In this case, respondent's contacts with petitioner were predominantly letters and other written and verbal communications; that is, they were expressive contacts. To support an SPO, at least two of those communications must meet Rangel's definition of a “threat.” None do. Neither respondent's letters, nor the note left with the wine at petitioner's home, express an “unambiguous [and] unequivocal” threat to petitioner, much less an intention to harm her. Respondent's communications may have been inappropriate and subjectively alarming to petitioner, and were certainly unwanted, but we cannot conclude that they gave rise to an “unequivocal” threat “objectively likely to be followed by unlawful acts,” as required by Rangel, 328 Or. at 303, 977 P.2d 379. See, e.g., Roth, 272 Or. App. at 387, 356 P.3d 153 (“Although respondent's communications were unwanted[,] *** they did not suggest that respondent would engage in unlawful or violent conduct. Thus, we cannot conclude that respondent's communications qualify as ‘threats' under Rangel [.]”); Michieli v. Morgan, 192 Or. App. 550, 555, 86 P.3d 688 (2004) ( “Although there is *** evidence of repeated and unwanted contact with petitioner that reasonably caused her alarm, the fact remains that there is a complete absence of evidence of an ‘unequivocal’ threat that instilled in petitioner an objectively reasonable fear of imminent and serious personal violence.”).
Respondent also sent a number of text messages, social media messages, and voicemail messages to petitioner after she asked him to stop, until petitioner eventually blocked respondent on her cell phone and social media accounts. Like the letters, however, there is no evidence that those expressive communications were in any way threatening under Rangel's construction of that term.2
Respondent's nonexpressive contacts are similarly insufficient to support the SPO, as they are not objectively alarming. ORS 163.738(2)(a)(B)(ii). At one point, respondent drove to petitioner's home during the evening, waited for a short period of time in his car, and then drove away, after leaving a voicemail message on petitioner's phone telling her that he had come to talk to her but had decided against it. Waiting outside a person's home is a contact that the court may consider when issuing an SPO. ORS 163.730(3). However, respondent's brief visit, though unwanted, is not objectively alarming to the degree necessary to support the issuance of an SPO. ORS 163.738(2)(a)(B)(ii). See, e.g., Weatherly v. Wilkie, 169 Or. App. 257, 262, 8 P.3d 251 (2000) (“[W]e are unpersuaded that respondent's contacts would have caused a reasonable person in petitioner's position to feel alarmed, or reasonably to be apprehensive about her personal safety. None of the contacts [including one, or at most two, drives past petitioner's home] is either implicitly or explicitly threatening.”).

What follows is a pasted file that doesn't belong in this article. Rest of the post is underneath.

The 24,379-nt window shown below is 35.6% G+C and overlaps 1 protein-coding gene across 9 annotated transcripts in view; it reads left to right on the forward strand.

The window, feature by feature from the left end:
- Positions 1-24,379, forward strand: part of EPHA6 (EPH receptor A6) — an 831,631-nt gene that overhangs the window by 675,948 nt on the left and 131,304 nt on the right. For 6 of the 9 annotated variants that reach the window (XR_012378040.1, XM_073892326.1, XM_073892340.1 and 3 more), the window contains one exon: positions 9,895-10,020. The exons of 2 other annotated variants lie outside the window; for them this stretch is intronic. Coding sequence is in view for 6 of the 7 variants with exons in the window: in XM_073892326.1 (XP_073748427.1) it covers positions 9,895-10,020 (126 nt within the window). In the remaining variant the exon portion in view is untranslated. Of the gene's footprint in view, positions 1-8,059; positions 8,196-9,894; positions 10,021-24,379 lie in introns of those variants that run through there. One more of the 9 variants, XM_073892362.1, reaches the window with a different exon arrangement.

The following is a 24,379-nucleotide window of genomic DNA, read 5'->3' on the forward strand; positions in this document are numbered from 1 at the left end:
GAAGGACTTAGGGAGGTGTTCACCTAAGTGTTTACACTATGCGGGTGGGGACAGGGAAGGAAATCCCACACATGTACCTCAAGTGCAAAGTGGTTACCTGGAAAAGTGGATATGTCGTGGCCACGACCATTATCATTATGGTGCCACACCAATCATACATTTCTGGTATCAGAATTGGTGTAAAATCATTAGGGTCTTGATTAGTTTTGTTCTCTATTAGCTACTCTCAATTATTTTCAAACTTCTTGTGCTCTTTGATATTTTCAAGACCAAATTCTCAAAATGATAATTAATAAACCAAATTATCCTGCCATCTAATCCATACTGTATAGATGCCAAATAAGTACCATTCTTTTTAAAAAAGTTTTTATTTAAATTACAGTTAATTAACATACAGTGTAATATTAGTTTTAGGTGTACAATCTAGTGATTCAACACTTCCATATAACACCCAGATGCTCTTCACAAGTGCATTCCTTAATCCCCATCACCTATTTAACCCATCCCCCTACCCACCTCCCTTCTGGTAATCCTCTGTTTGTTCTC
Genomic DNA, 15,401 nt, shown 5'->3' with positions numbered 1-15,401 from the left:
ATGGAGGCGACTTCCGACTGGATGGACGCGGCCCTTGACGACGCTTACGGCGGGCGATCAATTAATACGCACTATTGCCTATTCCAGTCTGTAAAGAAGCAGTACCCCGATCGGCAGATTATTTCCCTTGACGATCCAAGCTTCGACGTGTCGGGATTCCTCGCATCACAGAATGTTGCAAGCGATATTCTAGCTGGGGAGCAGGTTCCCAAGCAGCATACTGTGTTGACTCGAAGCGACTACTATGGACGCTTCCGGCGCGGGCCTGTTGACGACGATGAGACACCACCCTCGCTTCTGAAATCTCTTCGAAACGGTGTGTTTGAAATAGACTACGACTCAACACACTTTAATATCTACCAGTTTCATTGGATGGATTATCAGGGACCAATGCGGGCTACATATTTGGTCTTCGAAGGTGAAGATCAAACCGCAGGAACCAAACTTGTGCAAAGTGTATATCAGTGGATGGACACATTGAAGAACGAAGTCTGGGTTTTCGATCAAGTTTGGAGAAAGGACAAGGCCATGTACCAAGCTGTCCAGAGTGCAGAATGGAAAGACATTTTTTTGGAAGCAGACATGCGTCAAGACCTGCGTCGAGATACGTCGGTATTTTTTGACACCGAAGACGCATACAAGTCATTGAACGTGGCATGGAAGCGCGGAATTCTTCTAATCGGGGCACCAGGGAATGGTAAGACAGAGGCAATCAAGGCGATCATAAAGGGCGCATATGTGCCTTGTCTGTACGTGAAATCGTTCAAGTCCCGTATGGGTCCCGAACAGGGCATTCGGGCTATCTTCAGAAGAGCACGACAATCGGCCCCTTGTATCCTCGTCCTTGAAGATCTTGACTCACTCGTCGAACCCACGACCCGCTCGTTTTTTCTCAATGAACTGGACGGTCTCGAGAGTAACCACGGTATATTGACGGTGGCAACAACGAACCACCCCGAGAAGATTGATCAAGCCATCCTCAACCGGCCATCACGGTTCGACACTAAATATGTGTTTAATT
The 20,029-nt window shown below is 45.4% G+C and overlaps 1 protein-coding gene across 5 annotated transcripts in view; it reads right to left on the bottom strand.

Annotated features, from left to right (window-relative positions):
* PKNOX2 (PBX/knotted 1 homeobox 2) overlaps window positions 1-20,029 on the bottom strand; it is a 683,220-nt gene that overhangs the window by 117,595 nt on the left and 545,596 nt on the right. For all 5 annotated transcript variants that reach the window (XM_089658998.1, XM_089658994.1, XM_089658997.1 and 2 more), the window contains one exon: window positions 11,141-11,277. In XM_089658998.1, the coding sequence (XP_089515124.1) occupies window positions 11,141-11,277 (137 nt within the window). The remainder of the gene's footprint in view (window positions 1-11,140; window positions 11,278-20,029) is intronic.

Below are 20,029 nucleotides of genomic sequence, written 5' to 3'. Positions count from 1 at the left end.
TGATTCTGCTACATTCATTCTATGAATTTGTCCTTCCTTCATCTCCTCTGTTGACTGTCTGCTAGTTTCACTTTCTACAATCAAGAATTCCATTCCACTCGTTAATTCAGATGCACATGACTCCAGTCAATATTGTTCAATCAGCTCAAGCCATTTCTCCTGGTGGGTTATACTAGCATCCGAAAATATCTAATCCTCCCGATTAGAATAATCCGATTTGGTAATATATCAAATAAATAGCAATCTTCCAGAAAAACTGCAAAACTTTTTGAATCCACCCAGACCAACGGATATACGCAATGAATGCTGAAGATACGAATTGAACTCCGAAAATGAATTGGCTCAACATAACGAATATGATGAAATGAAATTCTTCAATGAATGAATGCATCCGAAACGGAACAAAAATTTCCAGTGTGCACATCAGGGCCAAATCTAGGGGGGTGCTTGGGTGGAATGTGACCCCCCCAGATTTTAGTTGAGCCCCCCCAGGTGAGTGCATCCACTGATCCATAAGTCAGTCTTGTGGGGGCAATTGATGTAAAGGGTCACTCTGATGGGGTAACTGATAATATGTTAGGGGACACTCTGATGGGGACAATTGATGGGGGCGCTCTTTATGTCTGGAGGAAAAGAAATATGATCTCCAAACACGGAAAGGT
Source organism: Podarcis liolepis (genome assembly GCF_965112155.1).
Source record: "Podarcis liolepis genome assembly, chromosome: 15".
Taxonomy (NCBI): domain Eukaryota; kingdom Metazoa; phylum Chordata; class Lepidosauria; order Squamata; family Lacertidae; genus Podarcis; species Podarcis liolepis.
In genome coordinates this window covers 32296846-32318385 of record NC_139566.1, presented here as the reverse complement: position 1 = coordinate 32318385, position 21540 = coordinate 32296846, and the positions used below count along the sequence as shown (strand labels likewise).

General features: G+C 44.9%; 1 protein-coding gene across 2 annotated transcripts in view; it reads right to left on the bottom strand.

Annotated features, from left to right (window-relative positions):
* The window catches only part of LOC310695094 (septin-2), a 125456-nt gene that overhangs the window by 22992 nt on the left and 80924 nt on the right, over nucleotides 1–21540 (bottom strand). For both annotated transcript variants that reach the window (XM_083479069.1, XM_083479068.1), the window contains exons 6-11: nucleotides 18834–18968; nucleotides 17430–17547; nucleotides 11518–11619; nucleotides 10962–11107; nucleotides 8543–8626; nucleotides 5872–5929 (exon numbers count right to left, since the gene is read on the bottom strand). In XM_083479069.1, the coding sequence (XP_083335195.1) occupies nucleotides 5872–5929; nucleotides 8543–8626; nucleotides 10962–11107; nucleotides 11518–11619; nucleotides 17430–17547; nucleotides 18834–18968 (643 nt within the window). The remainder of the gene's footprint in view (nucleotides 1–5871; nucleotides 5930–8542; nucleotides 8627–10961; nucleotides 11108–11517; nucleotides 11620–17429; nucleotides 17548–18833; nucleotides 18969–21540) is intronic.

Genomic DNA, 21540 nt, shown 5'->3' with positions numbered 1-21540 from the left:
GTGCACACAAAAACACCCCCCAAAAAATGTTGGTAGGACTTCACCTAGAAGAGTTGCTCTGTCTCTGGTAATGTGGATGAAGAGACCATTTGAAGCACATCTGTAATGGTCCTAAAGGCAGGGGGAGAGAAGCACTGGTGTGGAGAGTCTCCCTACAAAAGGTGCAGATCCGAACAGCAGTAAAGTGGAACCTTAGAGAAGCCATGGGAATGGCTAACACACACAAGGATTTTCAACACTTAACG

On another occasion, respondent left wine at petitioner's doorstep with the inappropriate message that referred to petitioner as a “bitch.” Petitioner was not at home at the time. Again, although that behavior understandably made petitioner uncomfortable, it is not the sort of behavior that would objectively “cause apprehension or fear resulting from the perception of danger.” ORS 163.730(1). Indeed, there was no evidence presented at trial that the contact caused petitioner to be concerned about her personal safety. ORS 163.738(2)(a)(B)(iii). See King v. W. T. F., 276 Or. App. 533, 540, 369 P.3d 1181 (2016) (“[A]lthough it is clear that respondent engaged in a series of unwelcome contacts with petitioner[, including leaving a bouquet of flowers on her doorstep while she was out], there is no basis for concluding that respondent's behavior would have caused petitioner to have an objectively reasonable fear for her personal safety.”); Roth, 272 Or. App. at 383, 356 P.3d 153 (reversing issuance of an SPO where the respondent's nonexpressive contacts included, among other things, leaving “several pots of flowers on [petitioner's] front porch, along with scented soap bars and decorative signs”).
In sum, the record in this case lacks sufficient evidence to support entry of the SPO against respondent. Therefore, we conclude that the trial court erred in issuing the SPO.
1. Respondent claimed at the SPO hearing that the note referred to an “inside joke” between himself and petitioner.
2. Because none of respondent's expressive contacts constitute a threat under Rangel, we need not decide whether an SPO might be warranted under the statutory analysis provided by ORS 163.738(2)(a)(B) based on those contacts.